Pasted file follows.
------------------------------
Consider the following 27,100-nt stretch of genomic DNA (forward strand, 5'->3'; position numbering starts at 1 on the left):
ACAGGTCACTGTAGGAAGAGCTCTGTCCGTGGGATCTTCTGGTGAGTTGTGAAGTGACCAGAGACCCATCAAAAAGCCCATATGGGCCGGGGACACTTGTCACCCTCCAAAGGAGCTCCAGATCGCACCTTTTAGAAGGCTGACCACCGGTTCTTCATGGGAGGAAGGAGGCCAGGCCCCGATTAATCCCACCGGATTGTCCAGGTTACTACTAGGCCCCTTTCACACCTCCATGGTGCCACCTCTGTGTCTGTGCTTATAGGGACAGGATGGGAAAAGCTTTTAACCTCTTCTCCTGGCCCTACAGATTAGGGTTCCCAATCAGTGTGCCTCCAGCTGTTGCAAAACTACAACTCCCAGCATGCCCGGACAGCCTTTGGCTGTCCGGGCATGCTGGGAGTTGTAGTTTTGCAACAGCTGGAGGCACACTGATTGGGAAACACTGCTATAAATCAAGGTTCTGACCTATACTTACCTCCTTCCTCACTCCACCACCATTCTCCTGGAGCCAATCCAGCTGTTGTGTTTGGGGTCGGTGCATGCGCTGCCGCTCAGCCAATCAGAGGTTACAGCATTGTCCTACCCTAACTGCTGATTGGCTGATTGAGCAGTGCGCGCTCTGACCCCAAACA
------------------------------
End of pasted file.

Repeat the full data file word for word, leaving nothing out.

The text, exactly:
Consider the following 27,100-nt stretch of genomic DNA (forward strand, 5'->3'; position numbering starts at 1 on the left):
ACAGGTCACTGTAGGAAGAGCTCTGTCCGTGGGATCTTCTGGTGAGTTGTGAAGTGACCAGAGACCCATCAAAAAGCCCATATGGGCCGGGGACACTTGTCACCCTCCAAAGGAGCTCCAGATCGCACCTTTTAGAAGGCTGACCACCGGTTCTTCATGGGAGGAAGGAGGCCAGGCCCCGATTAATCCCACCGGATTGTCCAGGTTACTACTAGGCCCCTTTCACACCTCCATGGTGCCACCTCTGTGTCTGTGCTTATAGGGACAGGATGGGAAAAGCTTTTAACCTCTTCTCCTGGCCCTACAGATTAGGGTTCCCAATCAGTGTGCCTCCAGCTGTTGCAAAACTACAACTCCCAGCATGCCCGGACAGCCTTTGGCTGTCCGGGCATGCTGGGAGTTGTAGTTTTGCAACAGCTGGAGGCACACTGATTGGGAAACACTGCTATAAATCAAGGTTCTGACCTATACTTACCTCCTTCCTCACTCCACCACCATTCTCCTGGAGCCAATCCAGCTGTTGTGTTTGGGGTCGGTGCATGCGCTGCCGCTCAGCCAATCAGAGGTTACAGCATTGTCCTACCCTAACTGCTGATTGGCTGATTGAGCAGTGCGCGCTCTGACCCCAAACA